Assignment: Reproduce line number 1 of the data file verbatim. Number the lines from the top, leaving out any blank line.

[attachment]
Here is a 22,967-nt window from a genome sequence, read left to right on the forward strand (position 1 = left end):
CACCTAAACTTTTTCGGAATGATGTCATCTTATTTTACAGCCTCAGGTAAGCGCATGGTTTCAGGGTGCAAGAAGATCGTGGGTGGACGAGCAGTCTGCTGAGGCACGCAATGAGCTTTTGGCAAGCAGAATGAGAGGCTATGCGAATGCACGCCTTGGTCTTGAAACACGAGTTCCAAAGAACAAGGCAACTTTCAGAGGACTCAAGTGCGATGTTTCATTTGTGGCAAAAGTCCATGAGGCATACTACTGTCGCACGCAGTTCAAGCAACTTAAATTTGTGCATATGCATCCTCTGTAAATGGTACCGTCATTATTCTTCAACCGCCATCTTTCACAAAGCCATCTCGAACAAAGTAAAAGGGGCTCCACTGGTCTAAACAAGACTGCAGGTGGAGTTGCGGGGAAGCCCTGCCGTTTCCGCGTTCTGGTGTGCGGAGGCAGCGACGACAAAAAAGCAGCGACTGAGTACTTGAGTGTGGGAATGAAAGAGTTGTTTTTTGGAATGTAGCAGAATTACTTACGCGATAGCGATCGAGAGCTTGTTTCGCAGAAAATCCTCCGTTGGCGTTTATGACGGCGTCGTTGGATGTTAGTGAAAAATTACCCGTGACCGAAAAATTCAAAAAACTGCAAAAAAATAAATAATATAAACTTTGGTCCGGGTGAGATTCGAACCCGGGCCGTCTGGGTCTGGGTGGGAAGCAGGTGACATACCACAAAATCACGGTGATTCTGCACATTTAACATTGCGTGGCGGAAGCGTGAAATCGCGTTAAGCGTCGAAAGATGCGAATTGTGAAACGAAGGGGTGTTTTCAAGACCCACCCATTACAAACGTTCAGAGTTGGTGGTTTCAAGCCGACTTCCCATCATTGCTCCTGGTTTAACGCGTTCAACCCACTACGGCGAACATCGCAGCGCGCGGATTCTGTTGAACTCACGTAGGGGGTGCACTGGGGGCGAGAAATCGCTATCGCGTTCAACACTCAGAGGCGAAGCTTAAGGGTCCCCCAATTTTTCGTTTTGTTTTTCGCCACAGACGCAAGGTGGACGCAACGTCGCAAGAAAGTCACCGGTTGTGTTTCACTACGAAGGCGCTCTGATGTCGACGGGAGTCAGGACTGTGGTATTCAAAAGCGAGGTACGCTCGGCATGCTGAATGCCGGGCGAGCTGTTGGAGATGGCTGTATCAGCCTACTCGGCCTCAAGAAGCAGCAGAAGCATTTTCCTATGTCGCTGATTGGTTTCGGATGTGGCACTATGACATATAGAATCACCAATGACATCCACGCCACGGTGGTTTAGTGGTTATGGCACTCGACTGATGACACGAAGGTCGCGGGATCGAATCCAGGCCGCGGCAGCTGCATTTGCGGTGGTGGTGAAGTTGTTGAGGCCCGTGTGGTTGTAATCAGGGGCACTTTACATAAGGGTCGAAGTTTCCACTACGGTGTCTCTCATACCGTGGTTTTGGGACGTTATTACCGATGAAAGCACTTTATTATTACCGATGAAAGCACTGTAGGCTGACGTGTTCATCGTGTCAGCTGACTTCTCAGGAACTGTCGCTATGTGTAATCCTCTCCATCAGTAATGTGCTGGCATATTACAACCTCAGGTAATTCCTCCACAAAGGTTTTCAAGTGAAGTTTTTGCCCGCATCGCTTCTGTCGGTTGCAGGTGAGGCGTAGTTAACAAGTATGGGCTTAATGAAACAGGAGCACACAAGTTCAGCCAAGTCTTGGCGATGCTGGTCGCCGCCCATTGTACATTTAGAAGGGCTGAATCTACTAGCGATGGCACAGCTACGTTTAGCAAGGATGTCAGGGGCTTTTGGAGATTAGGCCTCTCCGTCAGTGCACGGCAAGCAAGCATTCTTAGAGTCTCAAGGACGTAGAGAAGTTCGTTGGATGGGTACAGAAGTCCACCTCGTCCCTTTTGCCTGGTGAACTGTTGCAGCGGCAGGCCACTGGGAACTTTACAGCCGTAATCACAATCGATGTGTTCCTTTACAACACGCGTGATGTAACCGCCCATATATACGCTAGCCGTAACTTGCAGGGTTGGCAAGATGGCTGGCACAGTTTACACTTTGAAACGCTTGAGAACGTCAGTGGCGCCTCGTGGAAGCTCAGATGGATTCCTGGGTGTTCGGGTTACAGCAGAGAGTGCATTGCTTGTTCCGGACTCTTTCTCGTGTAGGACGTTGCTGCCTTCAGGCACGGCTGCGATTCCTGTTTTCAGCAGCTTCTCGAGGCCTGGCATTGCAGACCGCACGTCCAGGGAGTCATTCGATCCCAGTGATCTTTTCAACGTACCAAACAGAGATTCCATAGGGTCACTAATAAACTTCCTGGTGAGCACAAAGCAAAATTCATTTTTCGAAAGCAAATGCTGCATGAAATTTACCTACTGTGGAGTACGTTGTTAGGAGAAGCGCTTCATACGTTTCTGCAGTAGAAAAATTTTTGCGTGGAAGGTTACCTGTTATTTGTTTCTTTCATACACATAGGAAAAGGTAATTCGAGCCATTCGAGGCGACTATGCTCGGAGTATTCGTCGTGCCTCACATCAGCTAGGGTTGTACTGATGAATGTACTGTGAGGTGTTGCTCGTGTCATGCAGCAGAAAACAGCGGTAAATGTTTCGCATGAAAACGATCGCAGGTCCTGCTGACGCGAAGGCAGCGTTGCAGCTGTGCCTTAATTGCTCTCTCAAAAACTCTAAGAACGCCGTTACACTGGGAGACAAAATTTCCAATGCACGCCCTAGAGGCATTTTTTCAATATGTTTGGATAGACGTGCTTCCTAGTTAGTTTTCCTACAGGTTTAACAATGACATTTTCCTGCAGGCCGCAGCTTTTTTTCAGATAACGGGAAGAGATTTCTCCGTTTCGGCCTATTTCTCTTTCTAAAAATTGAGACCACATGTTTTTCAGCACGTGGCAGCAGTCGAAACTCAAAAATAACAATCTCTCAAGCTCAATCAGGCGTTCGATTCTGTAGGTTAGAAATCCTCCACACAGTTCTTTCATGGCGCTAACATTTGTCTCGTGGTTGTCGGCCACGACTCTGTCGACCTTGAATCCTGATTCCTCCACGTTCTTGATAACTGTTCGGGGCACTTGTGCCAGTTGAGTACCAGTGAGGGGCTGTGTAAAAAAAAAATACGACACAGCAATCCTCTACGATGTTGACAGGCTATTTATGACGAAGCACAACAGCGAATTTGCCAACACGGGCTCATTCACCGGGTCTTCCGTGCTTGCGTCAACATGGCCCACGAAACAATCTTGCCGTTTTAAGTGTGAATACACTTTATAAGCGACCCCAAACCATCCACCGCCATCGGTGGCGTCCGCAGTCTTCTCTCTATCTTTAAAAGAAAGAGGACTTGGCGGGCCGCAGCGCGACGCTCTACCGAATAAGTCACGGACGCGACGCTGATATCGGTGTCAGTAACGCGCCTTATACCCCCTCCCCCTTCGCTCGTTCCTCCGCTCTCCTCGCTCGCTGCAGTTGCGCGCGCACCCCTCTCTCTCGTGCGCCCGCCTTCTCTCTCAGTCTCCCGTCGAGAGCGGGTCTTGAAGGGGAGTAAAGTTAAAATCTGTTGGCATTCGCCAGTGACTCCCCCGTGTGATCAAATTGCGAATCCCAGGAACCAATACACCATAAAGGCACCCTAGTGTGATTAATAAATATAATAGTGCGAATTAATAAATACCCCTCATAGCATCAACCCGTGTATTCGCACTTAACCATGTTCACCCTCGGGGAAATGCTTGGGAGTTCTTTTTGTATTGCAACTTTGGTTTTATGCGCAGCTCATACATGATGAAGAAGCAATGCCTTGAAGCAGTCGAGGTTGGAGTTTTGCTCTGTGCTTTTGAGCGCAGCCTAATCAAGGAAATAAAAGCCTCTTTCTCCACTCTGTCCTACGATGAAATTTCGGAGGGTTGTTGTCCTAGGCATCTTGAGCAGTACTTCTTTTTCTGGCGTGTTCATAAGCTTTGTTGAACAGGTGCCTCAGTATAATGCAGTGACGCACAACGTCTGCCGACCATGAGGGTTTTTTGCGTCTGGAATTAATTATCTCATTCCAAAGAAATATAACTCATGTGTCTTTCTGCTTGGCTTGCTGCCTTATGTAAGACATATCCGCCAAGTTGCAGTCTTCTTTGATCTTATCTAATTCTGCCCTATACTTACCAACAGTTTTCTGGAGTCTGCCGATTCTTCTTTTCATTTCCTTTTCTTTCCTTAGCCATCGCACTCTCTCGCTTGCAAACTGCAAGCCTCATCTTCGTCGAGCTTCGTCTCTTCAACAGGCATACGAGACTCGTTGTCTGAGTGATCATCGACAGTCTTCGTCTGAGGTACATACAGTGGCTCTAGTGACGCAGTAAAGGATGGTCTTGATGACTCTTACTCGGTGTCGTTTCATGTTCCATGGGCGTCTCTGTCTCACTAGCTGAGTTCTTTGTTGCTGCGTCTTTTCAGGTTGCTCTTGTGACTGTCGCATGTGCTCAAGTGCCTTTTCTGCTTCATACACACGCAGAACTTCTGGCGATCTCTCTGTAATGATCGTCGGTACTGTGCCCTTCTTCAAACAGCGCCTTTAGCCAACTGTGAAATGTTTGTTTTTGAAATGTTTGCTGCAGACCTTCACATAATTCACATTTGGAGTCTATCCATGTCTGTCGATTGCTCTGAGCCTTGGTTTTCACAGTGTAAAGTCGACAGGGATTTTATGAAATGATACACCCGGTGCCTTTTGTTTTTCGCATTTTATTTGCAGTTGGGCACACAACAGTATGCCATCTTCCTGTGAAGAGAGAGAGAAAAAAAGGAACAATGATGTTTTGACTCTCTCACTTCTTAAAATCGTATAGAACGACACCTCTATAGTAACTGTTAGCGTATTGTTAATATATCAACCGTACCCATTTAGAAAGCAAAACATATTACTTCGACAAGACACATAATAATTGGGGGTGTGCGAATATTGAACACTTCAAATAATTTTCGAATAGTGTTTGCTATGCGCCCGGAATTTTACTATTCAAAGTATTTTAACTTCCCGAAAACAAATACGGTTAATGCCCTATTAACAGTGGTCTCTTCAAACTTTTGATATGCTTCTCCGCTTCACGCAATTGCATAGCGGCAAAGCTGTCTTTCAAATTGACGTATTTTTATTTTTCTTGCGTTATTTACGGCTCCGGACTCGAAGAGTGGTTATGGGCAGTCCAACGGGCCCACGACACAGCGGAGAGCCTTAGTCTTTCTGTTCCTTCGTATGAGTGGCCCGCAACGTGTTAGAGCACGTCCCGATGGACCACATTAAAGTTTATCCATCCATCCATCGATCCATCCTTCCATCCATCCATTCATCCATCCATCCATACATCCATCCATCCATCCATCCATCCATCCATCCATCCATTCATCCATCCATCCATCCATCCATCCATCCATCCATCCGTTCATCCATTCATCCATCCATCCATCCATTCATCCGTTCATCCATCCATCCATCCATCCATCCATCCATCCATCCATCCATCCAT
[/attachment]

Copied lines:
Here is a 22,967-nt window from a genome sequence, read left to right on the forward strand (position 1 = left end):